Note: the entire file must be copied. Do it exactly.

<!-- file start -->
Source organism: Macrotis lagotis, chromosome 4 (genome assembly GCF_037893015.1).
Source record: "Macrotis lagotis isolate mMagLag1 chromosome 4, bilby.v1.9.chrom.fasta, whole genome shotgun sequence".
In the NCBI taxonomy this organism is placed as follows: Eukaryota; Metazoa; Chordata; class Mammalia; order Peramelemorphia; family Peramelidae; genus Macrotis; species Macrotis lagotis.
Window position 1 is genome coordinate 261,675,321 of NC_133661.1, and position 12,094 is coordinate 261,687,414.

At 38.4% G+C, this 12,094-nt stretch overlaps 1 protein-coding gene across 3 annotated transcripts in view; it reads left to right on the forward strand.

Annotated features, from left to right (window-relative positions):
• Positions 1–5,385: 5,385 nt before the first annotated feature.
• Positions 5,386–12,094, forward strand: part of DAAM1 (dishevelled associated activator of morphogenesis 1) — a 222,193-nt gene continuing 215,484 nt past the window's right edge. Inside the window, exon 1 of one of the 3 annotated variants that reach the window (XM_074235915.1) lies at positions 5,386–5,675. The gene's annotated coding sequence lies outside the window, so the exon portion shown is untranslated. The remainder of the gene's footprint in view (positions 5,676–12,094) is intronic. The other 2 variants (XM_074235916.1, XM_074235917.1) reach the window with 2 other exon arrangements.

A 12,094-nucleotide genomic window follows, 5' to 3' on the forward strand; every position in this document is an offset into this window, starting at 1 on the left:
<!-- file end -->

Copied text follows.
Source organism: Macrotis lagotis, chromosome 4 (genome assembly GCF_037893015.1).
Source record: "Macrotis lagotis isolate mMagLag1 chromosome 4, bilby.v1.9.chrom.fasta, whole genome shotgun sequence".
In the NCBI taxonomy this organism is placed as follows: Eukaryota; Metazoa; Chordata; class Mammalia; order Peramelemorphia; family Peramelidae; genus Macrotis; species Macrotis lagotis.
Window position 1 is genome coordinate 261,675,321 of NC_133661.1, and position 12,094 is coordinate 261,687,414.

At 38.4% G+C, this 12,094-nt stretch overlaps 1 protein-coding gene across 3 annotated transcripts in view; it reads left to right on the forward strand.

Annotated features, from left to right (window-relative positions):
• Positions 1–5,385: 5,385 nt before the first annotated feature.
• Positions 5,386–12,094, forward strand: part of DAAM1 (dishevelled associated activator of morphogenesis 1) — a 222,193-nt gene continuing 215,484 nt past the window's right edge. Inside the window, exon 1 of one of the 3 annotated variants that reach the window (XM_074235915.1) lies at positions 5,386–5,675. The gene's annotated coding sequence lies outside the window, so the exon portion shown is untranslated. The remainder of the gene's footprint in view (positions 5,676–12,094) is intronic. The other 2 variants (XM_074235916.1, XM_074235917.1) reach the window with 2 other exon arrangements.

A 12,094-nucleotide genomic window follows, 5' to 3' on the forward strand; every position in this document is an offset into this window, starting at 1 on the left: